Acoustic guitars are most often chosen by body size and shape. The primary consideration is usually sound. The physical stature of the player and comfort level may also affect the choice of body size.
Rather than assigning guitar body styles by playing techniques and sterile measurements it is best to visualize them along a continuum from smallest to largest. In our line-up we have the following:
Generally speaking, small bodied guitars are made for finger-style and large bodied guitars are made for flat-picking.
The physics behind this are as follows: Finger-style produces less treble and more bass because the soft pads of the fingers are used. A smaller body counters this with its tightly focused treble. Conversely, the use of a pick produces a treble attack that can be offset by increasing the body size of the instrument and subsequently, its bass response. A player who does equal amounts of both types of playing would gravitate toward an instrument near the center of the continuum.
Consider the real use of the instrument. If it is to be used in an ensemble setting, what other instruments will it be played with and where does the guitar fall into the mix of the overall music? Big bass oriented dreadnoughts and jumbos nicely compliment the high frequencies of violins and mandolins.
If it is to be used to accompany the human voice, consider the timbre of the voice to be accompanied. A man’s deep baritone voice might best be mixed with the focused treble of an Orchestra Model.
Guitar Top Tone Woods: Tone woods should be viewed as a way to fine tune a guitar buyer’s choice once the body style has been chosen. It is important to point out that although there are general tonal characteristics to each wood that Eastman chooses to use, anomalies occur all the time with these woods. We have heard rosewood (presumed to be bass focused) that was so treble in nature it could peel paint and maple (assumed to be treble in nature) that was so dark it could lull a grizzly bear to sleep.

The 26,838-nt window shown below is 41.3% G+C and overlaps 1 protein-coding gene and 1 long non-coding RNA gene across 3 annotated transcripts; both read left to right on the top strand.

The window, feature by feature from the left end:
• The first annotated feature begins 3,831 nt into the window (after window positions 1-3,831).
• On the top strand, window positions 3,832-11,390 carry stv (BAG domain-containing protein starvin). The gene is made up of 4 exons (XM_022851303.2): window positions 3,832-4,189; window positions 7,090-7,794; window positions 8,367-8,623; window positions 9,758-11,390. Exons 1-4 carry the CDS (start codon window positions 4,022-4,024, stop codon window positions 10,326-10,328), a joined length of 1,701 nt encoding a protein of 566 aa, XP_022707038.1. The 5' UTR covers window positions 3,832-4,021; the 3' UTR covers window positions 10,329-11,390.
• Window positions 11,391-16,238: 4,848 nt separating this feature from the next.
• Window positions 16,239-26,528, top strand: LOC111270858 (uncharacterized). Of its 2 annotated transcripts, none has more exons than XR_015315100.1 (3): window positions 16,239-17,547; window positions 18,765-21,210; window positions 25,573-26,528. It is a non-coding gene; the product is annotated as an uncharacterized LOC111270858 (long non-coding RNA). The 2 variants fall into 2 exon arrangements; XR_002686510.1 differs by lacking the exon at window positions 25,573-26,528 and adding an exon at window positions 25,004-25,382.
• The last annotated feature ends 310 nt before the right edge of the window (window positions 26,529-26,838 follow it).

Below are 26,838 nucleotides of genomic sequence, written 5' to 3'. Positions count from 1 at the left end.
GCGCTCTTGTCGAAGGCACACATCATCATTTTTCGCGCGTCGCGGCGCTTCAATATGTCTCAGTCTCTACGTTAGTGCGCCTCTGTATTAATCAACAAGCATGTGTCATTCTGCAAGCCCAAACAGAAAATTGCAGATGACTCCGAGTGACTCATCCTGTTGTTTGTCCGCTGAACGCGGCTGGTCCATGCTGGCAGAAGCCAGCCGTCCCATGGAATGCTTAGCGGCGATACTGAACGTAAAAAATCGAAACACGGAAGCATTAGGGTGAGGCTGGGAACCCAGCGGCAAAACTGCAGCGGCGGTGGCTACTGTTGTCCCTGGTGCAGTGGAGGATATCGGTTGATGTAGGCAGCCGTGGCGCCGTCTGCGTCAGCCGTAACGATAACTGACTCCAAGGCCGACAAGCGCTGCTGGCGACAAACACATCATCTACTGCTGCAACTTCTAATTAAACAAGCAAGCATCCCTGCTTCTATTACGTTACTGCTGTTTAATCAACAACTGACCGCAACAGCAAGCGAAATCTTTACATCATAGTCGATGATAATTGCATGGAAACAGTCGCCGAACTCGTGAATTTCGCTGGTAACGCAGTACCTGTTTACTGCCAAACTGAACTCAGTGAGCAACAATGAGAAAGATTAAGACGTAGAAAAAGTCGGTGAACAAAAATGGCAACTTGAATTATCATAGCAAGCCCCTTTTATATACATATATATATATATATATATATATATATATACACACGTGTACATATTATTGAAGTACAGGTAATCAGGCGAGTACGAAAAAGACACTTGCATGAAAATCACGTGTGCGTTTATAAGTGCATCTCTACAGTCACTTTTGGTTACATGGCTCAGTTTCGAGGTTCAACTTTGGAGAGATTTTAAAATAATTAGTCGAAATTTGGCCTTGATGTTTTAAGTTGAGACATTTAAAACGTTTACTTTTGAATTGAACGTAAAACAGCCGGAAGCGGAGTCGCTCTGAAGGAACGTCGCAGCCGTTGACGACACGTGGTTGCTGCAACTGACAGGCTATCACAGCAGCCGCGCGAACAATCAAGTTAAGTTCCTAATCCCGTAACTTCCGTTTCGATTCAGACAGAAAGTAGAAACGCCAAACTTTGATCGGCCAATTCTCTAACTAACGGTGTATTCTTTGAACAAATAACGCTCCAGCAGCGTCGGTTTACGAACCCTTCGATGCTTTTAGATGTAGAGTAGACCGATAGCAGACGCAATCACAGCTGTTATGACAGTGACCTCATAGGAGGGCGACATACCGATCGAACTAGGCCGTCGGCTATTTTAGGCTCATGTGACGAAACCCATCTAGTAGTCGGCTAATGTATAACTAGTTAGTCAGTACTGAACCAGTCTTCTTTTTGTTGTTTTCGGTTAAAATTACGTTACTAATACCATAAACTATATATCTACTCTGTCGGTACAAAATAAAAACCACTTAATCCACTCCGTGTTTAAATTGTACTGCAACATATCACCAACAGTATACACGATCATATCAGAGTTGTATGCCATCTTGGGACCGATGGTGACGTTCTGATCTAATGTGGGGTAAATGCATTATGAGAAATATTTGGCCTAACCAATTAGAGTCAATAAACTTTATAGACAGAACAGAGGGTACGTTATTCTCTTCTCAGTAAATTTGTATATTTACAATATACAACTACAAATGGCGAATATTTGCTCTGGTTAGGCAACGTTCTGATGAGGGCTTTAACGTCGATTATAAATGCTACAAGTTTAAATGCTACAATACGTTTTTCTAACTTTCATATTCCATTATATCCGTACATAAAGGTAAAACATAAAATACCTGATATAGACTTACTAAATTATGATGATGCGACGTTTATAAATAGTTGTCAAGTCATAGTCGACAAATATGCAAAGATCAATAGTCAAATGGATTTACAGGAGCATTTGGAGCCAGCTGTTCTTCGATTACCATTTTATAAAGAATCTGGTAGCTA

Spruce is most commonly used for the soundboards (tops) of acoustic stringed instruments. It is a consistently “musical” wood. Once cut to size for an instrument, an audible note can be detected when the wood is tapped. Spruce is subdivided into species. Eastman uses Sitka, Adirondack and Englemann spruces.
Sitka is the most widely used spruce for tops and is chosen for its consistency in tone.
Englemann is a tighter, whiter grained spruce that is known for its vocal quality and sustain.
Adirondack (Red) spruce is a broader grained tone wood known mostly for its volume.
Guitar Back and Sides Tone Woods- The choice of woods for the back and sides of a guitar affect the tone in more subtle ways than the top because they are not in direct contact with the strings.
Mahogany has a throaty, warm woody tone. It is also perceived as an “ambient” wood, meaning it sounds the same to the player as is does to the listener. Its open grain is not as visually appealing as other tone woods to some people but its voice is unmistakable.
Rosewood is known for its big punchy bass without the loss of sustain in the high frequencies. Its alternating streaks of black and dark brown provide a beautiful contrast to the lighter spruce tops.
Maple is characteristically brighter sounding and known for its attack. It is also the most visually striking wood that Eastman uses. The flames and quilts become 3-dimensional when stain is applied.
Unlike the “ambient” nature of mahogany, rosewood and maple are more “performance” woods as the sound seems to project faster out of the sound hole and is focused on the listener.
Eastman uses ebony for the fret board material on all guitars except the 100 and 200 series acoustics,the ET series acoustics, the AR371, the AR403CE and the 600 series arch tops where rosewood boards are employed. Ebony is a dense black wood that brings out the dynamics of the player’s style. Rosewood is a warmer fret board material with less attack than ebony.